IT’s Facets: How Bitcoin, 5G and Other Innovations Challenge our View of Stacks
Editor’s note: The following is sneak peak from CompTIA‘s forthcoming IT Industry Outlook 2018 report.
As technology extends its reach to companies of all sizes, industries with changing technical demands, and nearly every aspect of modern society, conversations around technology are also expanding.
It has always been the case that technology solutions are built from a stack of different components. Technical professionals often focus on a subset of this stack rather than developing deep expertise across the entire array. With interest and proficiency growing across the wide population, though, some classification of the technology landscape gives structure to discussions around strategies and expectations.
At the bottom of the tech pyramid, there are enabling technologies. These building blocks are often off the radar screen of most people, but sometimes a leap forward in capabilities will bring an enabling technology to the forefront. A good example of an enabling technology such as this is the TCP/IP protocol—a standard that powers the entire Internet but not a piece that is wildly evolving on its own.
Some topics in the spotlight today appear to be areas where companies need to build competency, but are in fact enabling technologies that will eventually live in the background of innovative applications. 5G is the next-gen standard for wireless networking, promising lower latency, higher bandwidth, and stronger security. But beyond any infrastructure upgrades, most businesses will focus on new possibilities in workflow rather than specifics of the 5G standard. Similarly, blockchain has been a huge topic as Bitcoin’s value has skyrocketed. But this technology will ultimately be used to fuel a new wave of transactions rather than become a core skill that every company must adopt.
The bulk of the tech ecosystem is comprised of established technologies. These solutions, built with enabling technologies, have proven their worth in the market and are productive tools used by a wide range of businesses. The most well-established examples are so commonplace that they generate few headlines and little hype. Servers, firewalls, virtualization, PCs, and SQL are all widely adopted, and IT pros continue to build their skills in these areas, but they rarely make any top 10 lists or keynote addresses. Cloud computing, smartphones, and social media are newcomers to this space, so interest is still high. But these have clearly become accepted as standard pieces of a modern architecture.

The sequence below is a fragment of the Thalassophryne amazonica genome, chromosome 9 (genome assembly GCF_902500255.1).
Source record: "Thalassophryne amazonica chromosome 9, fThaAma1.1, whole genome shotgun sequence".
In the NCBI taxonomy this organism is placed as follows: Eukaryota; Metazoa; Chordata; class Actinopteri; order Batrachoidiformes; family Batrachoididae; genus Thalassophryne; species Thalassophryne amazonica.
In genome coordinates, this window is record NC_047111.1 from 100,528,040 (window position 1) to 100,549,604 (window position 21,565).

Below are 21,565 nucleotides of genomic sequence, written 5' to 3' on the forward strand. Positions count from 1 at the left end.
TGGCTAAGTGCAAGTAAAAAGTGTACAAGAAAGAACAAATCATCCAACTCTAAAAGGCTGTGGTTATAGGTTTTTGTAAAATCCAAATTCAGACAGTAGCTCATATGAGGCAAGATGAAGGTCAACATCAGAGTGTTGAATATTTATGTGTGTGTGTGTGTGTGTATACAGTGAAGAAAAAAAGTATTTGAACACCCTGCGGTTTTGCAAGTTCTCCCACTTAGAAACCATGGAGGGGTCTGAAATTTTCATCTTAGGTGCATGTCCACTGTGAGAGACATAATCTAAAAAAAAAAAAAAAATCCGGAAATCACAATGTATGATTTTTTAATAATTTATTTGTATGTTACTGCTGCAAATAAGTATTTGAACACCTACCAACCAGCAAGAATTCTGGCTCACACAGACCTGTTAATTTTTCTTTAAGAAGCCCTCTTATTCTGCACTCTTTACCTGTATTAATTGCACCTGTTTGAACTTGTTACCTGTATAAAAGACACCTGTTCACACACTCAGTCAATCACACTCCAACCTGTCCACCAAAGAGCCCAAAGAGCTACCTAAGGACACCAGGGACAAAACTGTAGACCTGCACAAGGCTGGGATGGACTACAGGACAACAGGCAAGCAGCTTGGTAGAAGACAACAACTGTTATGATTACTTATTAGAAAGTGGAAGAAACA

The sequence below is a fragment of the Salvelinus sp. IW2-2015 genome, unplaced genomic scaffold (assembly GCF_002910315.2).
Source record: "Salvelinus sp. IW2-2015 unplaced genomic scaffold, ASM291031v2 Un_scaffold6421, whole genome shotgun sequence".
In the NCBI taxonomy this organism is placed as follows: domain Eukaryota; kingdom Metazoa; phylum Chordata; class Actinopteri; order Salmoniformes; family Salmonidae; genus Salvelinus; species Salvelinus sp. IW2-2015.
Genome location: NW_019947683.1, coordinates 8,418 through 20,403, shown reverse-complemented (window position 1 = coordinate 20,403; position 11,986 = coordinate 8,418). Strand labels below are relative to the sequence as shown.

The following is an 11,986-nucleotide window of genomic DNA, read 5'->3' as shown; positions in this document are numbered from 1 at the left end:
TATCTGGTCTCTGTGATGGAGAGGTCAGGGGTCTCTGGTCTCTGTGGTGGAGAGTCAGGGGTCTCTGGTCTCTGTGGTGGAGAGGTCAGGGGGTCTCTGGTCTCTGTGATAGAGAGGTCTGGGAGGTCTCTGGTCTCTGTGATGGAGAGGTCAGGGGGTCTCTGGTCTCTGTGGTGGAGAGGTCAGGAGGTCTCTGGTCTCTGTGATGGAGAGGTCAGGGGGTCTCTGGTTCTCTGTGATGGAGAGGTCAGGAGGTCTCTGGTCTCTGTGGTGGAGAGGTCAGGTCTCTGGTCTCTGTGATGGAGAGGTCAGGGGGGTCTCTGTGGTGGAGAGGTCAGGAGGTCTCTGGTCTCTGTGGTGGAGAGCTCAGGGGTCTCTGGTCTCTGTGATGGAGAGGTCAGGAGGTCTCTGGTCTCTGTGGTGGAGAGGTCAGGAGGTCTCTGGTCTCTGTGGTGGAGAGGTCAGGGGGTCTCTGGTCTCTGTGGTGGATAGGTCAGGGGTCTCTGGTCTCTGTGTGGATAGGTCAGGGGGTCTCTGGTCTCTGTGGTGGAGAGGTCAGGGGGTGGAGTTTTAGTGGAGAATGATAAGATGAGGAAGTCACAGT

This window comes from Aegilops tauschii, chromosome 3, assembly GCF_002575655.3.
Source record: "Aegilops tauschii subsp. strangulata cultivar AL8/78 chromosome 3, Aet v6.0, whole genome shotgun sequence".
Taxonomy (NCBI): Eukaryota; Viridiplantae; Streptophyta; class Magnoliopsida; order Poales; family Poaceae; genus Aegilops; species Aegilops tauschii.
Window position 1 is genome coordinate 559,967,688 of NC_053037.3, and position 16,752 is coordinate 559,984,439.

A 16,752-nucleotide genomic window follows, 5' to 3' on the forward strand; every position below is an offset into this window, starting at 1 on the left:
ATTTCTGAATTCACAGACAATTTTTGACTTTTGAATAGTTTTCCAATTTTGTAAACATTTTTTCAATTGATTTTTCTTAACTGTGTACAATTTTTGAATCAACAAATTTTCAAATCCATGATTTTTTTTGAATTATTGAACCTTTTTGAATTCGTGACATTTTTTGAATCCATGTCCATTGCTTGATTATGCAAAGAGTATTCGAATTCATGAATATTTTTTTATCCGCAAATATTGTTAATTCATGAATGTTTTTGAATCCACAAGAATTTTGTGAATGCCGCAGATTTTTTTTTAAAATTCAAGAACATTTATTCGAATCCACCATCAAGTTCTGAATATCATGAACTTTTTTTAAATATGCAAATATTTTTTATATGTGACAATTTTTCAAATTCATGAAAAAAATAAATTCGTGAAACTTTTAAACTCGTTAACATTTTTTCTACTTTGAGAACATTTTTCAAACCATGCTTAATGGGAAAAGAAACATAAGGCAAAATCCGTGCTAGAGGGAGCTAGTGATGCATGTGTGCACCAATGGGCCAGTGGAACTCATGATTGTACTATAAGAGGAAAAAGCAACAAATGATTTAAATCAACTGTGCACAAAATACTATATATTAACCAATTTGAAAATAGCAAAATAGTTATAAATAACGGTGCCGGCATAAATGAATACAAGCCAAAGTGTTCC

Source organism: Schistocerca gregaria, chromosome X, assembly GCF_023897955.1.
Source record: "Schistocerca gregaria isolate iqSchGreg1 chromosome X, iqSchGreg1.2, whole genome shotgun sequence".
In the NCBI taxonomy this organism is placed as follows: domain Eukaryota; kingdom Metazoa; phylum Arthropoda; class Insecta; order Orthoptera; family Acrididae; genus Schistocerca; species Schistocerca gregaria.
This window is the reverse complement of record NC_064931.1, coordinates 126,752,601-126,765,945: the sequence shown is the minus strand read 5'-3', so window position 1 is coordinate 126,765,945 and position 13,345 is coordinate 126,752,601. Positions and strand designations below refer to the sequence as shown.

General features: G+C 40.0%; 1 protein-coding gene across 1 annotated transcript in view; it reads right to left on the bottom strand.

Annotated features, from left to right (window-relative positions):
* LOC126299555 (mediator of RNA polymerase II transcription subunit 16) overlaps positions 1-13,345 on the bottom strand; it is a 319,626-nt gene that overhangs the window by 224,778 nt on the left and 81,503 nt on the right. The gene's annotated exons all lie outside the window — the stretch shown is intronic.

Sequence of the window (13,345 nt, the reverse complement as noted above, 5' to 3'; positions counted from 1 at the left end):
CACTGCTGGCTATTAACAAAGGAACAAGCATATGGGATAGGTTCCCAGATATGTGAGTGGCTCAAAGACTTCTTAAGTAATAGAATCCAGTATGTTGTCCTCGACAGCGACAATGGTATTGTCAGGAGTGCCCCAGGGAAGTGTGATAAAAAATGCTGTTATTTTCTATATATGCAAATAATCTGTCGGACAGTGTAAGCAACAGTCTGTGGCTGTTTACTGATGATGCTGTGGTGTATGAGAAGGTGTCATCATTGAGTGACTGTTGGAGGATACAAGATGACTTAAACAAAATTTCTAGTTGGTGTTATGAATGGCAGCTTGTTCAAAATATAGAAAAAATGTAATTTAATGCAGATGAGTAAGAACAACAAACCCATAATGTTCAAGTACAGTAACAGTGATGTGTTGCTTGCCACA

The final category is the one that receives the most attention as consumers and businesses try to stay ahead of the curve and build competitive advantage. Emerging technologies are on the horizon, holding the potential for disruption but still fighting hurdles to adoption before their full potential can be realized. Given the growing importance of technology (and the general belief that the rate of tech progress is accelerating), there is a recent tendency to approach emerging technology as a single topic. In reality, this space can be broken into three separate components, each of which are useful to businesses going through digital transformation.
The most common perception of emerging technology is a collection of different trends, any of which could eventually migrate into the bucket of established technologies. Some of these trends (like blockchain) may actually be enabling technologies, driving some confusion around how broadly skills will be needed or where the technology will appear in a solution stack. Other trends—like virtual reality, drones, or autonomous vehicles—clearly represent the type of endpoint tool that would be purchased by a consumer or business. The challenge in dealing with such a wide range of topics lies in developing the expertise to understand the pros and cons of each one. Limited resources further complicate this task.
A second way to approach emerging technology is to determine the desired objective that can be achieved using one or more different tools. For example, the complexity of IT infrastructure and demands for timely results drive a need for automation. Automation is not something that is purchased as a standalone item; instead, a company might employ IoT devices, artificial intelligence, and data analysis to automate certain functions. By focusing on the end goal rather than the discrete technologies, it can be easier to determine which pieces provide the most value.
Finally, companies can consider their internal structure and processes, making adjustments as necessary that will help with internal evaluation and adoption. This approach is closely tied to digital transformation efforts, where the real change occurs not from installing new tools but from changing the mindset and behavior of the organization. Larger companies might build internal innovation labs or cross-function teams that evaluate options and drive cultural change. Smaller companies might reconsider their use of technology partners in order to build a team with the right skill set.
At the end of the day, businesses need to find some way to cut through the noise around technology and organize their priorities so that they can invest in the correct tools and skills to remain competitive in the digital economy.